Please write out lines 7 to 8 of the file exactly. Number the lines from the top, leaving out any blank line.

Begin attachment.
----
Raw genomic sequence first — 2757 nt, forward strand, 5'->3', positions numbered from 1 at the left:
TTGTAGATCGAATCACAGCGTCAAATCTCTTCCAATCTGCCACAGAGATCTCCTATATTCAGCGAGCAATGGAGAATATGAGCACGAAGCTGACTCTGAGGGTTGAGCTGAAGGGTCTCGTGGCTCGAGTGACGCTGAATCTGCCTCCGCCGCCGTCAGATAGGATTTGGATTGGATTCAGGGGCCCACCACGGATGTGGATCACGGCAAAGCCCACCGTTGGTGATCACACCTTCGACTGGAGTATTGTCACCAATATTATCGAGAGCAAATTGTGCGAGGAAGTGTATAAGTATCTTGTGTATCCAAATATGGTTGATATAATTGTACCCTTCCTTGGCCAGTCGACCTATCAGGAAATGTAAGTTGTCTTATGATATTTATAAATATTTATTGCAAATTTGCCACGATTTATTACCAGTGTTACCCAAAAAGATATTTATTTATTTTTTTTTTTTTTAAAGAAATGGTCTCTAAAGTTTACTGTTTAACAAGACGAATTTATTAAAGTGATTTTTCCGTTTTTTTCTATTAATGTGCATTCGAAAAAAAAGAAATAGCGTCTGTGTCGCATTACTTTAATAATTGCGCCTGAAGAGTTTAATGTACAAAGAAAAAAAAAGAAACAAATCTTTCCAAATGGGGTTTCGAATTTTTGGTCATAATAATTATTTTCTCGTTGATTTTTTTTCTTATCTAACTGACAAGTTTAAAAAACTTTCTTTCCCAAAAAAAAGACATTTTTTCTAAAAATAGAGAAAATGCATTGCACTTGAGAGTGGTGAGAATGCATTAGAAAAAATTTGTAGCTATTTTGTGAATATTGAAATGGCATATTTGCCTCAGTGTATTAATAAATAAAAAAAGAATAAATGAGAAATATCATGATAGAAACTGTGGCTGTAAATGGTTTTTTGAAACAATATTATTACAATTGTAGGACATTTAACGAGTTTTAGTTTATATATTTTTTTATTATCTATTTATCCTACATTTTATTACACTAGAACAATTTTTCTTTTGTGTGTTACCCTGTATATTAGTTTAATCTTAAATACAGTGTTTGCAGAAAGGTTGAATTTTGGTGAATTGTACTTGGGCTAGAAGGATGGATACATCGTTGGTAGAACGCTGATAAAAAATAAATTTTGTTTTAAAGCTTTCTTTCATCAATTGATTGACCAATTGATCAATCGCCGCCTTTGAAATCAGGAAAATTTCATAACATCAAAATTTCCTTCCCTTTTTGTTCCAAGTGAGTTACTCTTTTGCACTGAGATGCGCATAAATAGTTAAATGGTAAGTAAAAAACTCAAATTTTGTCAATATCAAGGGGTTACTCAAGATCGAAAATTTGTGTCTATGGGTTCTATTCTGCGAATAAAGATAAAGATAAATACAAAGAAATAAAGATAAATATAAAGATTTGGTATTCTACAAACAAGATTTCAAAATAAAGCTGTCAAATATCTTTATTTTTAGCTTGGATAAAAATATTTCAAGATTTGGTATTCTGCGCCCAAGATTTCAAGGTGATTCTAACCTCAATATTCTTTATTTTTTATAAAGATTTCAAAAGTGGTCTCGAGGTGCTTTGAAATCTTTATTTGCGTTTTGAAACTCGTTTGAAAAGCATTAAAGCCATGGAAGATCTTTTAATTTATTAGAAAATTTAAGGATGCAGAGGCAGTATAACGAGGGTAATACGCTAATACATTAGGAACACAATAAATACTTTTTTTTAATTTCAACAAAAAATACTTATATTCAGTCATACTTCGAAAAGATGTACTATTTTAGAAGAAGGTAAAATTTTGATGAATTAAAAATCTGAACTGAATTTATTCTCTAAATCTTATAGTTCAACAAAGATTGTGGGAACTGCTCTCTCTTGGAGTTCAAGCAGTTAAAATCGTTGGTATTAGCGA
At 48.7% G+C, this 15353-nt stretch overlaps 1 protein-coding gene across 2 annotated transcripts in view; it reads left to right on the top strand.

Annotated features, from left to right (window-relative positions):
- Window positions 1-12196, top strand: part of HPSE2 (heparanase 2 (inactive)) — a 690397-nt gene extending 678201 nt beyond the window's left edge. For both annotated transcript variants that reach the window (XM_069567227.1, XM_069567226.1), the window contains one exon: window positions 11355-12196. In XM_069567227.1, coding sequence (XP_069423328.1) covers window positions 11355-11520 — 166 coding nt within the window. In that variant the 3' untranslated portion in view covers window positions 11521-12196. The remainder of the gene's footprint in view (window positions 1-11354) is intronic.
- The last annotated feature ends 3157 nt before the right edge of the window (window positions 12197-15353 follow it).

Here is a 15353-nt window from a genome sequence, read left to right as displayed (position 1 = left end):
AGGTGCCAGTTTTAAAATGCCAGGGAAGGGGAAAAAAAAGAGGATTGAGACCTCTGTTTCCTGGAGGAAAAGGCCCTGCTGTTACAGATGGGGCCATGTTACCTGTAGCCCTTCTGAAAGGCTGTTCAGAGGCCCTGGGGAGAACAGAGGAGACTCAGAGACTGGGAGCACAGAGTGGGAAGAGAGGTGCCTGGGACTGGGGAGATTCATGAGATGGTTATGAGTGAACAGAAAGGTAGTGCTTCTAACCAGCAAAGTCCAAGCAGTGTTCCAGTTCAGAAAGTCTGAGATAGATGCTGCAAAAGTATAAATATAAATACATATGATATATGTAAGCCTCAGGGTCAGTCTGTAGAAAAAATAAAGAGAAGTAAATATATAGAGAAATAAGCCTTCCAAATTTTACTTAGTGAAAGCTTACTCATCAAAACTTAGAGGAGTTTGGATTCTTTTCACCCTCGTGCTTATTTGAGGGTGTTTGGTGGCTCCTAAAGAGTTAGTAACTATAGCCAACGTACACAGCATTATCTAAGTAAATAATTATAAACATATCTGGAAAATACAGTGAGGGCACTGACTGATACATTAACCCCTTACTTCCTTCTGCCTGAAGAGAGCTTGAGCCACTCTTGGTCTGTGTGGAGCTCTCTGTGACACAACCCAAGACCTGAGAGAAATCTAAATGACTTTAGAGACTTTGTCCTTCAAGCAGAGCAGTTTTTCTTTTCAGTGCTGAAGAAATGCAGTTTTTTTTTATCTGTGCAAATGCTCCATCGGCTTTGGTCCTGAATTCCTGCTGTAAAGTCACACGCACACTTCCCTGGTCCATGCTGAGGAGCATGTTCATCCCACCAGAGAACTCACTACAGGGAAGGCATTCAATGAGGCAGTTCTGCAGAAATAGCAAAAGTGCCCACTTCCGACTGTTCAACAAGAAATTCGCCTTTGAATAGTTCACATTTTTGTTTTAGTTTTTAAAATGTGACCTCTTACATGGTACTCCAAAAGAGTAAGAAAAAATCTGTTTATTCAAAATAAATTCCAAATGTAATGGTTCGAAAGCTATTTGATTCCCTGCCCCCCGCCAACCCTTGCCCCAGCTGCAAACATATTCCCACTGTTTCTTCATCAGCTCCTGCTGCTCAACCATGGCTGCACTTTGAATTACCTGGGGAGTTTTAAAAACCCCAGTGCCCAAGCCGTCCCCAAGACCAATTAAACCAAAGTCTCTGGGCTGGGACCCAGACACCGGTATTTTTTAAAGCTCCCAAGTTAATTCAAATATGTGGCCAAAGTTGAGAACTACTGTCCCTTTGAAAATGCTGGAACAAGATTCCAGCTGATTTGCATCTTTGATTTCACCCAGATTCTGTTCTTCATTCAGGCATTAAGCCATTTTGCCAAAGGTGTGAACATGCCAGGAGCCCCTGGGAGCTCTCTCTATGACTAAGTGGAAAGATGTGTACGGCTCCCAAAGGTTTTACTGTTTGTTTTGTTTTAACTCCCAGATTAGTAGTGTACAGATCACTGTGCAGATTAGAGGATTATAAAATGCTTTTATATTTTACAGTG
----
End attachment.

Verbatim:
Here is a 15353-nt window from a genome sequence, read left to right as displayed (position 1 = left end):
AGGTGCCAGTTTTAAAATGCCAGGGAAGGGGAAAAAAAAGAGGATTGAGACCTCTGTTTCCTGGAGGAAAAGGCCCTGCTGTTACAGATGGGGCCATGTTACCTGTAGCCCTTCTGAAAGGCTGTTCAGAGGCCCTGGGGAGAACAGAGGAGACTCAGAGACTGGGAGCACAGAGTGGGAAGAGAGGTGCCTGGGACTGGGGAGATTCATGAGATGGTTATGAGTGAACAGAAAGGTAGTGCTTCTAACCAGCAAAGTCCAAGCAGTGTTCCAGTTCAGAAAGTCTGAGATAGATGCTGCAAAAGTATAAATATAAATACATATGATATATGTAAGCCTCAGGGTCAGTCTGTAGAAAAAATAAAGAGAAGTAAATATATAGAGAAATAAGCCTTCCAAATTTTACTTAGTGAAAGCTTACTCATCAAAACTTAGAGGAGTTTGGATTCTTTTCACCCTCGTGCTTATTTGAGGGTGTTTGGTGGCTCCTAAAGAGTTAGTAACTATAGCCAACGTACACAGCATTATCTAAGTAAATAATTATAAACATATCTGGAAAATACAGTGAGGGCACTGACTGATACATTAACCCCTTACTTCCTTCTGCCTGAAGAGAGCTTGAGCCACTCTTGGTCTGTGTGGAGCTCTCTGTGACACAACCCAAGACCTGAGAGAAATCTAAATGACTTTAGAGACTTTGTCCTTCAAGCAGAGCAGTTTTTCTTTTCAGTGCTGAAGAAATGCAGTTTTTTTTTATCTGTGCAAATGCTCCATCGGCTTTGGTCCTGAATTCCTGCTGTAAAGTCACACGCACACTTCCCTGGTCCATGCTGAGGAGCATGTTCATCCCACCAGAGAACTCACTACAGGGAAGGCATTCAATGAGGCAGTTCTGCAGAAATAGCAAAAGTGCCCACTTCCGACTGTTCAACAAGAAATTCGCCTTTGAATAGTTCACATTTTTGTTTTAGTTTTTAAAATGTGACCTCTTACATGGTACTCCAAAAGAGTAAGAAAAAATCTGTTTATTCAAAATAAATTCCAAATGTAATGGTTCGAAAGCTATTTGATTCCCTGCCCCCCGCCAACCCTTGCCCCAGCTGCAAACATATTCCCACTGTTTCTTCATCAGCTCCTGCTGCTCAACCATGGCTGCACTTTGAATTACCTGGGGAGTTTTAAAAACCCCAGTGCCCAAGCCGTCCCCAAGACCAATTAAACCAAAGTCTCTGGGCTGGGACCCAGACACCGGTATTTTTTAAAGCTCCCAAGTTAATTCAAATATGTGGCCAAAGTTGAGAACTACTGTCCCTTTGAAAATGCTGGAACAAGATTCCAGCTGATTTGCATCTTTGATTTCACCCAGATTCTGTTCTTCATTCAGGCATTAAGCCATTTTGCCAAAGGTGTGAACATGCCAGGAGCCCCTGGGAGCTCTCTCTATGACTAAGTGGAAAGATGTGTACGGCTCCCAAAGGTTTTACTGTTTGTTTTGTTTTAACTCCCAGATTAGTAGTGTACAGATCACTGTGCAGATTAGAGGATTATAAAATGCTTTTATATTTTACAGTG